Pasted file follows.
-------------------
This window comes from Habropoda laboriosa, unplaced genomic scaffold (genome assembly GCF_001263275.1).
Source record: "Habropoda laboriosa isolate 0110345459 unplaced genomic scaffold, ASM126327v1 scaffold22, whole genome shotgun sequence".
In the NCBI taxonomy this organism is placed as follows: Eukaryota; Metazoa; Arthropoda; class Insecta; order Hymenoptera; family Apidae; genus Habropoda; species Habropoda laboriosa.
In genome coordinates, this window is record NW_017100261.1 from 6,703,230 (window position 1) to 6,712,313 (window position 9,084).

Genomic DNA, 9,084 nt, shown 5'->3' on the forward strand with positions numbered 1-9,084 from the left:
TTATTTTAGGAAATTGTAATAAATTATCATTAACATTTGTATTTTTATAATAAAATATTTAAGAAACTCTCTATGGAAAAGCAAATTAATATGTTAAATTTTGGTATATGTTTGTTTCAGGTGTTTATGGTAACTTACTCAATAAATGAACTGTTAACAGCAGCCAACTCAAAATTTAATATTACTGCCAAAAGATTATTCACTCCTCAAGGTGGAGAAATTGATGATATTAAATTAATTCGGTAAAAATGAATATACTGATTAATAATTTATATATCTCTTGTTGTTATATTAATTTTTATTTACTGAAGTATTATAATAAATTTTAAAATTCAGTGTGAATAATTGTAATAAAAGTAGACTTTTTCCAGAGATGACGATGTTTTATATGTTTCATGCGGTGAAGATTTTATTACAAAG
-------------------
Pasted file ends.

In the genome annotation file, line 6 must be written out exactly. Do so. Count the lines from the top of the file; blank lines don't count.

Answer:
TTATTTTAGGAAATTGTAATAAATTATCATTAACATTTGTATTTTTATAATAAAATATTTAAGAAACTCTCTATGGAAAAGCAAATTAATATGTTAAATTTTGGTATATGTTTGTTTCAGGTGTTTATGGTAACTTACTCAATAAATGAACTGTTAACAGCAGCCAACTCAAAATTTAATATTACTGCCAAAAGATTATTCACTCCTCAAGGTGGAGAAATTGATGATATTAAATTAATTCGGTAAAAATGAATATACTGATTAATAATTTATATATCTCTTGTTGTTATATTAATTTTTATTTACTGAAGTATTATAATAAATTTTAAAATTCAGTGTGAATAATTGTAATAAAAGTAGACTTTTTCCAGAGATGACGATGTTTTATATGTTTCATGCGGTGAAGATTTTATTACAAAG